For Supernatural, you pay a $19-a-month subscription after a 30-day free trial, and you need an Oculus Quest, the virtual-reality headset starting at $399 that won a CNET innovation award last year. It's a little like Peloton's equipment-plus-subscription idea for in-home fitness -- the difference being that it doesn't require a $2,245 stationary bike or charge you $40 a month for classes. (Peloton also offers a $13-a-month digital subscription for equipment-free guided digital workouts.) 

And Supernatural is the first attempt to move this kind of subscription-based, full-body workout service into virtual reality. 

VR was one of technology's buzziest trends a few years ago, attracting giant investments by heavyweights like Google and Facebook, which bought Oculus for about $3 billion in 2014. But hype has fizzled, as widespread adoption of VR has been elusive. Consumers en masse have been ambivalent about these headsets you strap to your face. 

At least, people seemed disinterested in VR before the coronavirus pandemic trapped us in our homes. Good luck trying to buy an Oculus Quest online right now. A 64-gigabyte model Quest is supposed to cost $399, but Oculus' store is sold out. Even where you can find it online from third-party sellers on Amazon or Walmart , it's priced at $560 or more. 

The Supernatural experience

Supernatural feels a little like taking some sort of ninja shadowboxing dance class. You pick a workout, which can range from about 12 minutes to half an hour. You're greeted by the fitness trainer, called a coach in the game, who gives you a brief mental preparation for what to focus on in that program. Then that coach's voice sticks with you as you move through a selection of popular songs. The coaches give you pep talks, guidance about how to make it through tricky passages and reminders to breathe (which were very important for me).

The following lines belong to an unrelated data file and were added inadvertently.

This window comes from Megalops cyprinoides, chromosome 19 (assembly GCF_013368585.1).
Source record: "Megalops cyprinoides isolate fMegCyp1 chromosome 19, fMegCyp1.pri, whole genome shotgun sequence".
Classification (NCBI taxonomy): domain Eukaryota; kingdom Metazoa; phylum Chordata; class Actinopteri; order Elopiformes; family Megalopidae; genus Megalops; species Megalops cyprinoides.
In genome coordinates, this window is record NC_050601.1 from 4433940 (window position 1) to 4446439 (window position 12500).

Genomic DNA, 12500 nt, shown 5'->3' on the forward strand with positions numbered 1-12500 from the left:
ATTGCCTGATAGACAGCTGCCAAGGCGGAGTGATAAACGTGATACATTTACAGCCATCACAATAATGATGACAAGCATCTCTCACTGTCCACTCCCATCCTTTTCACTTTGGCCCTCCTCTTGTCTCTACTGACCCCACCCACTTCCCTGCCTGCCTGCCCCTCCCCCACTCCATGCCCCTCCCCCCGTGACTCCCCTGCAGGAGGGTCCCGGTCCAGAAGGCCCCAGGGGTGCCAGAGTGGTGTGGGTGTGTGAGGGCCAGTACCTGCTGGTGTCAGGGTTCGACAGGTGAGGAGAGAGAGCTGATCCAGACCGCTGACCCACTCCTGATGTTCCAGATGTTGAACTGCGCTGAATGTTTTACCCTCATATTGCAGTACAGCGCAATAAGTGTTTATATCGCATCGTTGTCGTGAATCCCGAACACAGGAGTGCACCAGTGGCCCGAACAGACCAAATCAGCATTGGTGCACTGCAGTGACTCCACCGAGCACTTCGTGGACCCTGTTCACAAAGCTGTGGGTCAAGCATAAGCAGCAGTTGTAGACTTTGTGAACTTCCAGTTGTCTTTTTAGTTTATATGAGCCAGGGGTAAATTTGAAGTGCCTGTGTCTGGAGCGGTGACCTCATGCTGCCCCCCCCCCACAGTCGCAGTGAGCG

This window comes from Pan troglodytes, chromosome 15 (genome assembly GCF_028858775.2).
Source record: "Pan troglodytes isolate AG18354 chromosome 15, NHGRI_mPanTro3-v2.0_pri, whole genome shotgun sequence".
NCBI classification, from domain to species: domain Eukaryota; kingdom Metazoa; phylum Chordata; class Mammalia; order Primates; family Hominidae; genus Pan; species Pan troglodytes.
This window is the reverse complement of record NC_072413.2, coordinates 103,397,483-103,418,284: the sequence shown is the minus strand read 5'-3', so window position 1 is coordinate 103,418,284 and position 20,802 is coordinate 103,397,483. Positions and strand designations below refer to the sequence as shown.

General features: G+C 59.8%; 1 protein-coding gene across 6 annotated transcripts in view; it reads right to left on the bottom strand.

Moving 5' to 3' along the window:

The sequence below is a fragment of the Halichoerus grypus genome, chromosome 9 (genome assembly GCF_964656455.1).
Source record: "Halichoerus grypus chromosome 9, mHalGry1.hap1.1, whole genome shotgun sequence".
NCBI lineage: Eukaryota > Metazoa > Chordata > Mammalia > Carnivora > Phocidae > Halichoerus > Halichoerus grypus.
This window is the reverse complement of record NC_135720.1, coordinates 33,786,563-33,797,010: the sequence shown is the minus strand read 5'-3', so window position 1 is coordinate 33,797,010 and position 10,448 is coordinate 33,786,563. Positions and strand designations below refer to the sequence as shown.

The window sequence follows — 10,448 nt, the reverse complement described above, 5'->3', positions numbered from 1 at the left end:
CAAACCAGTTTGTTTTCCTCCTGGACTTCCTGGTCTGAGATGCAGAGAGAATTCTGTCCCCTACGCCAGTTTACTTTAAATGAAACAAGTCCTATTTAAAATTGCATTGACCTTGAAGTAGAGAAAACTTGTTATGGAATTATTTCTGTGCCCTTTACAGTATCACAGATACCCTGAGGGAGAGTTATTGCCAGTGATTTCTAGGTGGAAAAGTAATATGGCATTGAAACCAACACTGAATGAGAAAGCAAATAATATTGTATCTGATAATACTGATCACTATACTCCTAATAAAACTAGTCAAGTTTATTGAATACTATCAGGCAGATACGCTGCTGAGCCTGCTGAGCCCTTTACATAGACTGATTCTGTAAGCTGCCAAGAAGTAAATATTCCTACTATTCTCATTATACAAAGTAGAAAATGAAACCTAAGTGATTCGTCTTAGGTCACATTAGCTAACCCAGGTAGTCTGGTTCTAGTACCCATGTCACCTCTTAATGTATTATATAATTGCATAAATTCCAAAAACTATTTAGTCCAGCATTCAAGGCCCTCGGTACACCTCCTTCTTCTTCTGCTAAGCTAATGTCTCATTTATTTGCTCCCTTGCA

Supernatural launched in the Oculus Store Tuesday with a handful of workouts, and it adds a new workout every day. They include hit songs like Good as Hell by Lizzo and Can't Hold Us by Macklemore, plus lots more. Supernatural has deals to use music from Warner Music Group and Universal Music Group, two of the so-called Big Three record labels. 

Within is developing Supernatural to have both a diversity of musical genres and a variety of personalities in the coaches. The idea is that no matter what your own personality or style is, you can find a trainer or workout playlist that gets you immersed and amped up. 


Supernatural's coaches help guide you with tips on form, reminders to keep breathing and encouragement to move faster and hit harder. 


It has two main game-play movements. The first is striking through targets that fly toward you with long bats you hold in your hands. The targets are black or white, and you strike them with the matching black or white bat. The second is squatting or lunging to keep your body framed by glowing triangles that fly toward you too. 

Supernatural is designed so that every workout is choreographed to that song at a level of difficulty that adjusts to you. You exercise your arms, back and chest by striking with your arms, you exercise your core by twisting your torso with side-to-side strikes, and you work out your lower body with lunges and squats. Some workouts focus more on twisting, others on fast striking, still others on getting you down low only to power back up again. 

The program also calibrates difficulty within each workout. It's designed to be challenging enough to be engaging but not so hard that you lose focus on your form and power.